|Date of birth:||1884|
|Place of birth:||Southampton|
|Date of marriage:||1908|
|Place of marriage:||South Stoneham, Hampshire|
|Rank:||Engine Room Artificer 4th Class, RN|
|Regiment / Division:||HMS Good Hope|
|Died:||Sunday 1st November 1914 aged 30 years|
|Death location:||At sea in the Battle of Coronel, Chile|
Before the War
William Charles Cutler was born in 1884, the second child of Charles Cutler (born c. 1844 in Lymington) and his wife Emma (maiden name not known; born c. 1849 in Lymington). Charles Cutler was an Iron Foundry Labourer living in Church Street, St Marys. William’s siblings were:
Eva Ella b. 1882 in Southampton, d. 1927. Married George Robert Attwood (1882 to 1917) in 1906 and then to Walter J Allen in 1921.
Tom Henry b. 1887 in Southampton, d. 1947. Married Lena Emily Hinks (1894 to 1958) in 1914.
In 1908 William married Clara Mears (b. 1884 and d. 1971) in South Stoneham. On the 1911 census they were living at 1 Ashley Cottage, Ashtree Road, Bitterne Park with their son Reginald William Cutler, b.1909. William had become a Boiler Rivetter which led to him becoming an Engine Room Artificer 4th Class aboard the HMS Good Hope at the Battle of Coronel during World War 1.
The HMS Good Hope was a Drake Class Armoured Cruiser built on the River Clyde and launched in 1901. She had 43 coal fired Belleville boilers feeding 2 four cylinder triple expansion turbines and was taken out of reserve three months before World War 1.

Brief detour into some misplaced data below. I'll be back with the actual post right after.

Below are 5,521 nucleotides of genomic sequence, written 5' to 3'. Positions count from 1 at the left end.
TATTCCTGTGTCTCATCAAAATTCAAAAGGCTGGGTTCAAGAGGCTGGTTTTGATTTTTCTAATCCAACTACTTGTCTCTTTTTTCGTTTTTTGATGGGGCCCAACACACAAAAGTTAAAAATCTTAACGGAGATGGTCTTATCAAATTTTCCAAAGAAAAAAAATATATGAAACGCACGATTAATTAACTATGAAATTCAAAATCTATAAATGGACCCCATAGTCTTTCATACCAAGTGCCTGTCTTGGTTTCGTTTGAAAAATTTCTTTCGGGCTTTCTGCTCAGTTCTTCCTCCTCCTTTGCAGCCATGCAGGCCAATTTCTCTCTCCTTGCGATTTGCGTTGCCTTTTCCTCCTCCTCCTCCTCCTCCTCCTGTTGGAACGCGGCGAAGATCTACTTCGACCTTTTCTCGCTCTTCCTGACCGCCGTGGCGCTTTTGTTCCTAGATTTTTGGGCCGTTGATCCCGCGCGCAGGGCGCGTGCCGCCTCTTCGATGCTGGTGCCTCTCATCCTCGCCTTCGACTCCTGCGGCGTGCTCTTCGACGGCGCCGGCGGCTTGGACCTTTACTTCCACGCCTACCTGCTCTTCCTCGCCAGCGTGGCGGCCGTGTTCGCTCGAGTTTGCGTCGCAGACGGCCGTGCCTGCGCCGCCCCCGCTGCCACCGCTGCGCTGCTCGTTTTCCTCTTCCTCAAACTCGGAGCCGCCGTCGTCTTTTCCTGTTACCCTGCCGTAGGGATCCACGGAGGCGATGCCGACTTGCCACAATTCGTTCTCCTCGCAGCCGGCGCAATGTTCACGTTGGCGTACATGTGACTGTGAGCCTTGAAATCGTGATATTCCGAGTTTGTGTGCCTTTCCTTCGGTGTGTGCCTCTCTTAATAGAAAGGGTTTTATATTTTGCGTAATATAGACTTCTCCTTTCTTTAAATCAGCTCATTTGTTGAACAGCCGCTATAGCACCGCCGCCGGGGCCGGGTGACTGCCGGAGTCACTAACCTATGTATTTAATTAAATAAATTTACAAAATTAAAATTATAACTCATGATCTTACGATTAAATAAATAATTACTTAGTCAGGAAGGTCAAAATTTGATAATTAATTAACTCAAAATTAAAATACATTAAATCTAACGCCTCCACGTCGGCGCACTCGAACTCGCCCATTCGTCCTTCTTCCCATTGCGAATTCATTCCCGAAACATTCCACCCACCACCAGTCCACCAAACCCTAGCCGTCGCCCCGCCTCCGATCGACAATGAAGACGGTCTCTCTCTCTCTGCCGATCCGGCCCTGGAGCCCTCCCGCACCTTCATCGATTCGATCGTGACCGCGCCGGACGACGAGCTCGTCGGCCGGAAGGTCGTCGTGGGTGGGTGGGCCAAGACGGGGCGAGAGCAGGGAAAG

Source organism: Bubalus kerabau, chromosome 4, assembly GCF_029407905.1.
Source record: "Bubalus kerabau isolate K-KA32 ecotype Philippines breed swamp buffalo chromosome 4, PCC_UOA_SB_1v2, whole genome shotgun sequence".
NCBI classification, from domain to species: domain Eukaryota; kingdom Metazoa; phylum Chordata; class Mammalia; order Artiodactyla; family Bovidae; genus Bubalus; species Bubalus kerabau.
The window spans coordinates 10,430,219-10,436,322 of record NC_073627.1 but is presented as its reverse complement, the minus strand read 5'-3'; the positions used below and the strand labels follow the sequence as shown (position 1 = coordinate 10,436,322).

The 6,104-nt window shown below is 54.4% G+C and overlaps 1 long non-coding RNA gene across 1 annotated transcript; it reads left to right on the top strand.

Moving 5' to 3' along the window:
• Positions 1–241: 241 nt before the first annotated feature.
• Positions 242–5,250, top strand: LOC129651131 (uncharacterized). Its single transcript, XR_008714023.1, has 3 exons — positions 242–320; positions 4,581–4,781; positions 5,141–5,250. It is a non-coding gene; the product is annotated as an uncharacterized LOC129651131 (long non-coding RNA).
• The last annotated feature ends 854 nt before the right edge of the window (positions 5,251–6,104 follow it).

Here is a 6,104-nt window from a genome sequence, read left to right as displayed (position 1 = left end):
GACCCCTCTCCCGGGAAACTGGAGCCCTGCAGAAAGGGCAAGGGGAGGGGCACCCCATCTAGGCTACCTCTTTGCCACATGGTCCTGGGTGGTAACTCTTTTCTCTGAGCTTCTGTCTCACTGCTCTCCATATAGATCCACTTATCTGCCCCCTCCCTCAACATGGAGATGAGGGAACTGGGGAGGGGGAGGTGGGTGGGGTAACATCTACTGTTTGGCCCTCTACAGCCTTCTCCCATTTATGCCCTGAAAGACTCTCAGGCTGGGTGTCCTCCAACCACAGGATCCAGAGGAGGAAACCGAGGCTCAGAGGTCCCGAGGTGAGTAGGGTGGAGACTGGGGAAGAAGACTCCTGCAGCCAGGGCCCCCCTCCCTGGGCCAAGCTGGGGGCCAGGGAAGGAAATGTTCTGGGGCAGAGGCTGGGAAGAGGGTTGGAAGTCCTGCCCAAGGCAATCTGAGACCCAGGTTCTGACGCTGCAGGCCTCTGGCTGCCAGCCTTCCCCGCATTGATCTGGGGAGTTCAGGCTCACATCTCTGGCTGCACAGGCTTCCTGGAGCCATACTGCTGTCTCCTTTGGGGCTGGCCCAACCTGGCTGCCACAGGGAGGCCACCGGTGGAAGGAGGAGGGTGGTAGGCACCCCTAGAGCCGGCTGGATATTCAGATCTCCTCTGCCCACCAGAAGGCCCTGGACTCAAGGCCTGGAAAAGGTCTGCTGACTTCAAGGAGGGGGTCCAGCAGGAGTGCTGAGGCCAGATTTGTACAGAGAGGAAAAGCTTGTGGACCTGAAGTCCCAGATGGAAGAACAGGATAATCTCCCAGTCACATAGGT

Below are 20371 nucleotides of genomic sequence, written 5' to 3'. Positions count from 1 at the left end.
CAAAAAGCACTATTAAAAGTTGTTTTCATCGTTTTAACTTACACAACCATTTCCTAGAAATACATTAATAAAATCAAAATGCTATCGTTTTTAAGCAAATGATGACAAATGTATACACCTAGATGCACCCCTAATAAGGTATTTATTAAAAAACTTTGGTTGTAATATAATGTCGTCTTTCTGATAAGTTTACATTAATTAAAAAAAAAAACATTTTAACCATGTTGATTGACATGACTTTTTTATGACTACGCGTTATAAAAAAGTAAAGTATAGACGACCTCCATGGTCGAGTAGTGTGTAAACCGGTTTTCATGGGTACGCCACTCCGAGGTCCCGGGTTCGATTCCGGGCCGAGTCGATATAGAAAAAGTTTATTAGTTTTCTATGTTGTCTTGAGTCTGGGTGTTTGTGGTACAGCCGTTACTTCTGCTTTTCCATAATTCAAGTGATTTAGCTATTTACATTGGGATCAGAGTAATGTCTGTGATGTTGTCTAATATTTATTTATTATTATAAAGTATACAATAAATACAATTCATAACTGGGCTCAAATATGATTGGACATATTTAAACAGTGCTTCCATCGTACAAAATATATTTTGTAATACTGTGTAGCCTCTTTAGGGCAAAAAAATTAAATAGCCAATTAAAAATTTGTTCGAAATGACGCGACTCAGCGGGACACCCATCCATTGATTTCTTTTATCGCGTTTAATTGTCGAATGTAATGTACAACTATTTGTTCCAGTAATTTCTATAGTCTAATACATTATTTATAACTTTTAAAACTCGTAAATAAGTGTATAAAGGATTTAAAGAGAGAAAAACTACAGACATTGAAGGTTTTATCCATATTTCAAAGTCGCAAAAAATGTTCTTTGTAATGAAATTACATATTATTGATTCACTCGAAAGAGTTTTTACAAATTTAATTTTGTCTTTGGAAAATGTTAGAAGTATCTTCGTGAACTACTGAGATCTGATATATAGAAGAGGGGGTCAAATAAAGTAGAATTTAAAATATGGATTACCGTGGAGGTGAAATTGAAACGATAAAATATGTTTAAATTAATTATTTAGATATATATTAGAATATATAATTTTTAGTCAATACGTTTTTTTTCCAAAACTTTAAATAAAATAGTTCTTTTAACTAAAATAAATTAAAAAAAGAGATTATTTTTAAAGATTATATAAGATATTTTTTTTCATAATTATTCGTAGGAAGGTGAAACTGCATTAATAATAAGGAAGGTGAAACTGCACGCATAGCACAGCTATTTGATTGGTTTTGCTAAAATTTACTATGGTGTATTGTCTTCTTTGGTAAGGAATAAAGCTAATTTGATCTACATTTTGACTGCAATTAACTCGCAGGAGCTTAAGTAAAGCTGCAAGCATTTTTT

Under the leadership of Sir Christopher Cradock’s Fourth Cruiser Squadron a team of reservists were hurriedly sent with other ships to prevent the German forces from interrupting established trade routes along the Chilean coast. Having located Maximilian Graf von Spee’s German East Asiatic Squadron, Cradock decided not to wait as ordered for the back up of HMS Canopus (another troubled vessel dragged out of reserve) and went into battle in the stormy seas off Coronel, Chile. Cradock was still expecting HMS Defence to arrive but this ship was given fresh instructions en route.
Cradock was determined to engage with the enemy and on the evening of Sunday 1st November 1914 set out to attack. When the German forces responded the HMS Good Hope and HMS Monmouth were quickly set ablaze by enemy fire becoming easy targets in the dark. HMS Good Hope continued to return fire but was ultimately lost at sea.
This was Britain’s first naval defeat for over 100 years.
The German population of Valparaiso welcomed Von Spee and his men of the Scharnhorst, Gneisenau and Nürnberg, as heroes on Tuesday 3rd November 1914. They would meet their fate on Tuesday 8th December 1914 at the Battle of the Falkland Islands.
William Charles Cutler is honoured on the Southampton Cenotaph, the Memorial Wall (as William Cutler), the De Ruvigny’s Roll of Honour and upon the Portsmouth Naval Memorial.
William’s widow Clara married Edward Monday in 1920 and they lived together at 117 Ashtree Road, Bitterne Park until about 1933. Clara outlived her second husband and died in the New Forest registration district in 1971.
The Cutler family has continued to serve the people of Southampton. William’s grandnephew (through sister Eva) Dorian ‘Dodge’ Attwood (1947 – 2011) was a former Mayor. William’s grandniece (through brother Tom) Valerie Ferguson is part of the Friends of Southampton Old Cemetery team.
|Published.:||17th April 2014|
|Updated:||Insert dates here|
If you have any additional information about the person named above please complete the Comments section below.